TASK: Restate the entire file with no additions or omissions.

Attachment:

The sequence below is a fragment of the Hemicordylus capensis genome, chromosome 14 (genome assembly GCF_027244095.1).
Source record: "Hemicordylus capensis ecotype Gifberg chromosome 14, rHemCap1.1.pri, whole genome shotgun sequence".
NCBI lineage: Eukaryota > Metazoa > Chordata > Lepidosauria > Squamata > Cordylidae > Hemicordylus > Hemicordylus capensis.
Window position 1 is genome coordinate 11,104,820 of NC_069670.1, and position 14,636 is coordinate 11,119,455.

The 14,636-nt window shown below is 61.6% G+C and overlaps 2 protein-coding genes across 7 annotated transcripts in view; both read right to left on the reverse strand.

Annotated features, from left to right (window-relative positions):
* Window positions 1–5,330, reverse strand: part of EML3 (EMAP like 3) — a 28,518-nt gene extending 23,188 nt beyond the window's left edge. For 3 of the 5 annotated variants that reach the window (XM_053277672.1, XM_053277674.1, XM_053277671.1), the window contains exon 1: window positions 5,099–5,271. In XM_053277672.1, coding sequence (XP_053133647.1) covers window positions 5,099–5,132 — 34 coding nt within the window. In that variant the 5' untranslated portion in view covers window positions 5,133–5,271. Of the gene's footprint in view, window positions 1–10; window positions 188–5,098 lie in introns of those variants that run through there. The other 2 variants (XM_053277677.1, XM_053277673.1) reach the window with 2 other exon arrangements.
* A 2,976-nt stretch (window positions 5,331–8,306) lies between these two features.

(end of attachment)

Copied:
The sequence below is a fragment of the Hemicordylus capensis genome, chromosome 14 (genome assembly GCF_027244095.1).
Source record: "Hemicordylus capensis ecotype Gifberg chromosome 14, rHemCap1.1.pri, whole genome shotgun sequence".
NCBI lineage: Eukaryota > Metazoa > Chordata > Lepidosauria > Squamata > Cordylidae > Hemicordylus > Hemicordylus capensis.
Window position 1 is genome coordinate 11,104,820 of NC_069670.1, and position 14,636 is coordinate 11,119,455.

The 14,636-nt window shown below is 61.6% G+C and overlaps 2 protein-coding genes across 7 annotated transcripts in view; both read right to left on the reverse strand.

Annotated features, from left to right (window-relative positions):
* Window positions 1–5,330, reverse strand: part of EML3 (EMAP like 3) — a 28,518-nt gene extending 23,188 nt beyond the window's left edge. For 3 of the 5 annotated variants that reach the window (XM_053277672.1, XM_053277674.1, XM_053277671.1), the window contains exon 1: window positions 5,099–5,271. In XM_053277672.1, coding sequence (XP_053133647.1) covers window positions 5,099–5,132 — 34 coding nt within the window. In that variant the 5' untranslated portion in view covers window positions 5,133–5,271. Of the gene's footprint in view, window positions 1–10; window positions 188–5,098 lie in introns of those variants that run through there. The other 2 variants (XM_053277677.1, XM_053277673.1) reach the window with 2 other exon arrangements.
* A 2,976-nt stretch (window positions 5,331–8,306) lies between these two features.